Iraqi family in limbo years after refugee claim denied
In the eyes of the Canadian government, Sana Hassan and her son Omar are “bogus” refugee claimants.
But they can’t be deported to Iraq, because Iraq is too dangerous.
So they’ve been living here in limbo for seven years – unable to put down proper roots and living in fear of deportation should the situation in Iraq improve.
Further complicating things is Omar’s heart: He was born with a complex congenital heart disease, including a septal defect and transposed arteries.
“It’s like when you’re at church, everyone is like this,” he explains in an interview, placing his right hand over the left side of his chest, “and I’m like this,” switching hands so his left hand rests over his right side.
Even after multiple surgeries, he needs serious medical care – care Ottawa’s refugee health care cuts would have denied him had it not been for SickKids Hospital’s generosity, and the Ontario government’s intercession.
That doesn’t help Hassan’s legal status, however.
Ottawa sees no contradiction: Refugee claims are based on individual risk; the suspension of deportations is based on a generalized risk to the entire civilian population of a foreign country, wrote the Canada Border Services Agency in an emailed statement.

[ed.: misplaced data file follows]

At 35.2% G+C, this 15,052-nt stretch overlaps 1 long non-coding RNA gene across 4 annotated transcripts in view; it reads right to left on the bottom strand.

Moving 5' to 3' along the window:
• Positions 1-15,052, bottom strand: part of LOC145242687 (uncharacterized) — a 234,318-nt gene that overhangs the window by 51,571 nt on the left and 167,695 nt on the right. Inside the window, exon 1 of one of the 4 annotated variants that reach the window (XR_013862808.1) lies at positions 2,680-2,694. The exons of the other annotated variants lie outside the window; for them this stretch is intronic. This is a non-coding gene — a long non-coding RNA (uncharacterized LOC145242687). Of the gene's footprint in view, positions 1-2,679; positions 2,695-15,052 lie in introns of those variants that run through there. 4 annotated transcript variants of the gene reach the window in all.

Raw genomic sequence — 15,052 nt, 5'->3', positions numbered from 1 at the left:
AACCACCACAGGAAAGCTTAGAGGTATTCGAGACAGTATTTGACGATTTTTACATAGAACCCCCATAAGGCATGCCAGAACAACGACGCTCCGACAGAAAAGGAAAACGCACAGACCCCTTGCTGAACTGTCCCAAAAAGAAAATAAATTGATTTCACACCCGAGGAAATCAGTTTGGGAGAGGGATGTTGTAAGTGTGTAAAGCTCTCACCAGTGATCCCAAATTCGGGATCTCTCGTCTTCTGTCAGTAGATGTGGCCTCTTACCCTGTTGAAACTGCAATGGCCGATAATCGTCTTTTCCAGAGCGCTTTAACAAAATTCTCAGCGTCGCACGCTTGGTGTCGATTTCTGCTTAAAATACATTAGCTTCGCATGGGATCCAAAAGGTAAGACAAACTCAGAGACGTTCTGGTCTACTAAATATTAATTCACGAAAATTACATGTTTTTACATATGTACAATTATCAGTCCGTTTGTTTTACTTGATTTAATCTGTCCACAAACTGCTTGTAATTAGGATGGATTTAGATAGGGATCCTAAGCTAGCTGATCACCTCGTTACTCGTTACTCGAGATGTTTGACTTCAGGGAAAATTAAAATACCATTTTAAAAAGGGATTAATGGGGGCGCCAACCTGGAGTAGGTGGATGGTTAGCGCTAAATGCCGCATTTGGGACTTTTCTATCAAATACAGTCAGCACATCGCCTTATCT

That’s little comfort when you’re trying to make a life for yourself and your son.
“What do I do?” Sana Hassan asks in an interview. “I’m really trying and hoping that I can stay in this country.”
‘Deportation would probably be life-threatening’
Hassan left Iraq in 2006, with a very sick five-year-old in tow. Omar needed major surgery.
Iraqi specialists warned Hassan that if Omar’s surgery was performed in Iraq, he might not survive. They recommended she go abroad, where medical care was better.
She applied to the United Nations, and eventually received permission to go with her son to the United States. The surgery was successfully performed in Washington, but Hassan was still worried. Some doctors told her that he might need another surgery, and she noticed that Omar was still weak when exerting himself.